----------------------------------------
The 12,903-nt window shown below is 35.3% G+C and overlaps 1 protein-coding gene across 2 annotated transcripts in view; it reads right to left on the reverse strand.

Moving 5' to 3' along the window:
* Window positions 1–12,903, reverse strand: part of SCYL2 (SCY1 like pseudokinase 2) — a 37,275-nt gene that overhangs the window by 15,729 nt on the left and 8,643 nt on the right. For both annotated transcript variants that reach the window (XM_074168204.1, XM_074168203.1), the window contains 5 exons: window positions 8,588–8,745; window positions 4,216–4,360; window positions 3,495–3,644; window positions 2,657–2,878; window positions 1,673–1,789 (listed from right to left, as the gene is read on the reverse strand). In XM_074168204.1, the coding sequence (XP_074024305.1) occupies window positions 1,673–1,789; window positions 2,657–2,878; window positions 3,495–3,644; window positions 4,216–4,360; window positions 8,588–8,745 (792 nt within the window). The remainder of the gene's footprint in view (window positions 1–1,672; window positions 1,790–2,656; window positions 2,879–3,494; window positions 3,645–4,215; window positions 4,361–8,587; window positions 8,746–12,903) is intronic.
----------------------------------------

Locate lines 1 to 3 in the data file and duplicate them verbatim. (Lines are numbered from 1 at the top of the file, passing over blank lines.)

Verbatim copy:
The 12,903-nt window shown below is 35.3% G+C and overlaps 1 protein-coding gene across 2 annotated transcripts in view; it reads right to left on the reverse strand.

Moving 5' to 3' along the window:
* Window positions 1–12,903, reverse strand: part of SCYL2 (SCY1 like pseudokinase 2) — a 37,275-nt gene that overhangs the window by 15,729 nt on the left and 8,643 nt on the right. For both annotated transcript variants that reach the window (XM_074168204.1, XM_074168203.1), the window contains 5 exons: window positions 8,588–8,745; window positions 4,216–4,360; window positions 3,495–3,644; window positions 2,657–2,878; window positions 1,673–1,789 (listed from right to left, as the gene is read on the reverse strand). In XM_074168204.1, the coding sequence (XP_074024305.1) occupies window positions 1,673–1,789; window positions 2,657–2,878; window positions 3,495–3,644; window positions 4,216–4,360; window positions 8,588–8,745 (792 nt within the window). The remainder of the gene's footprint in view (window positions 1–1,672; window positions 1,790–2,656; window positions 2,879–3,494; window positions 3,645–4,215; window positions 4,361–8,587; window positions 8,746–12,903) is intronic.